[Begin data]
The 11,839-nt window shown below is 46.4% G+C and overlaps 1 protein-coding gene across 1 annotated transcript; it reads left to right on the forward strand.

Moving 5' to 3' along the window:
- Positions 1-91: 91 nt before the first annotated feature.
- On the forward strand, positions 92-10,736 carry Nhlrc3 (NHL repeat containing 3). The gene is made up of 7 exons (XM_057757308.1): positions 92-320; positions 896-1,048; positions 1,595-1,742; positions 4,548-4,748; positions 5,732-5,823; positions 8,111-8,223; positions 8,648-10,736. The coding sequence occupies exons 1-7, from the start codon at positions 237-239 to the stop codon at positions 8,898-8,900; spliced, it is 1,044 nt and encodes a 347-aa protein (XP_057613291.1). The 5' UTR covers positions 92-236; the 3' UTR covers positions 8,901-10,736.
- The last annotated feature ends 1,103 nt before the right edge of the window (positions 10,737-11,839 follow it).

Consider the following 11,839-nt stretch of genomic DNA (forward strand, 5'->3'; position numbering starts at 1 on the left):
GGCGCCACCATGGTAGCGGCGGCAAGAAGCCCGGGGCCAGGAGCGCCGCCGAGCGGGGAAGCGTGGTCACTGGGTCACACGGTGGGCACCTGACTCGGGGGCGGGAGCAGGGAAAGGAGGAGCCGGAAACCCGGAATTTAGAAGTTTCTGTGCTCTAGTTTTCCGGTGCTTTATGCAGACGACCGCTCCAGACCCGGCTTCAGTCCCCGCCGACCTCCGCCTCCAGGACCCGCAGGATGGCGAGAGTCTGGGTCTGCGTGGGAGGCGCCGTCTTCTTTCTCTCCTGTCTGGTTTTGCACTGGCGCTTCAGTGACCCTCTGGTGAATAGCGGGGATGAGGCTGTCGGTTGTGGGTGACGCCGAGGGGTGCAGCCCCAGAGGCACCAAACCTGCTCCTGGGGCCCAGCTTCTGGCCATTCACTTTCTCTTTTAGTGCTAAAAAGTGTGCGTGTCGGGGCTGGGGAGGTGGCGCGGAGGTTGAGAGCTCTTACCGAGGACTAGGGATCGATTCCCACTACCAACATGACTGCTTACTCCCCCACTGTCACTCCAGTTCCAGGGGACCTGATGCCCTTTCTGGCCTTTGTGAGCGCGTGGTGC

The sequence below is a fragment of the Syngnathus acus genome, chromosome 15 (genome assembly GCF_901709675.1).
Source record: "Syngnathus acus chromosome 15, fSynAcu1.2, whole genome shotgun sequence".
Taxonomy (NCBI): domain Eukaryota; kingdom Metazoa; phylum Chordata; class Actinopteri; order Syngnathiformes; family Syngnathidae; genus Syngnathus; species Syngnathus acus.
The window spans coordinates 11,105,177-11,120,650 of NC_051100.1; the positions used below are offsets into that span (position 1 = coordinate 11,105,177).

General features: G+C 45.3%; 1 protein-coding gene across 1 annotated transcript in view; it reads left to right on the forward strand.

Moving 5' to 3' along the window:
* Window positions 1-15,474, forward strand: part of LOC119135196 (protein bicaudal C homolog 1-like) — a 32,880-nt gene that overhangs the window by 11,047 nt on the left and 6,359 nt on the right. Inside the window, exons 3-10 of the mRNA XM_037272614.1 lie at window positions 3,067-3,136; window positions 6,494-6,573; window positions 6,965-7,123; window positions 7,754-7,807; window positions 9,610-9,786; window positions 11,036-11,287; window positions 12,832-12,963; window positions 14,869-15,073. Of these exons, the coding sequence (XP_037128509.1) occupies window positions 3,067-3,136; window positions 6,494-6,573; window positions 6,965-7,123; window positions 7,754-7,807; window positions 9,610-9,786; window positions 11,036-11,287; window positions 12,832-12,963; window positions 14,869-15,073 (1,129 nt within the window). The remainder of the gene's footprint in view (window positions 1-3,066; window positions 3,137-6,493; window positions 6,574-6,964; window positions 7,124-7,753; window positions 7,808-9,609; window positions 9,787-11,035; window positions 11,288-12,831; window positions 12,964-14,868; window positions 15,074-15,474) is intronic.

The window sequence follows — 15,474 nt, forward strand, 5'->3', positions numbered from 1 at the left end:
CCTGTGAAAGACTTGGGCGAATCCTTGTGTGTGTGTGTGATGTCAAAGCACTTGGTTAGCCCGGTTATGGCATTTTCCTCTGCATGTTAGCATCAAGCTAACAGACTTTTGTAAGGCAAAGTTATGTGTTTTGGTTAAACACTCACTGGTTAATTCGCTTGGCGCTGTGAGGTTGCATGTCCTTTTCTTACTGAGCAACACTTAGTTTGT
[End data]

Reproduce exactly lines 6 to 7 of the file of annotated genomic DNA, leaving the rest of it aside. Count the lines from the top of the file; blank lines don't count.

Consider the following 11,839-nt stretch of genomic DNA (forward strand, 5'->3'; position numbering starts at 1 on the left):
GGCGCCACCATGGTAGCGGCGGCAAGAAGCCCGGGGCCAGGAGCGCCGCCGAGCGGGGAAGCGTGGTCACTGGGTCACACGGTGGGCACCTGACTCGGGGGCGGGAGCAGGGAAAGGAGGAGCCGGAAACCCGGAATTTAGAAGTTTCTGTGCTCTAGTTTTCCGGTGCTTTATGCAGACGACCGCTCCAGACCCGGCTTCAGTCCCCGCCGACCTCCGCCTCCAGGACCCGCAGGATGGCGAGAGTCTGGGTCTGCGTGGGAGGCGCCGTCTTCTTTCTCTCCTGTCTGGTTTTGCACTGGCGCTTCAGTGACCCTCTGGTGAATAGCGGGGATGAGGCTGTCGGTTGTGGGTGACGCCGAGGGGTGCAGCCCCAGAGGCACCAAACCTGCTCCTGGGGCCCAGCTTCTGGCCATTCACTTTCTCTTTTAGTGCTAAAAAGTGTGCGTGTCGGGGCTGGGGAGGTGGCGCGGAGGTTGAGAGCTCTTACCGAGGACTAGGGATCGATTCCCACTACCAACATGACTGCTTACTCCCCCACTGTCACTCCAGTTCCAGGGGACCTGATGCCCTTTCTGGCCTTTGTGAGCGCGTGGTGC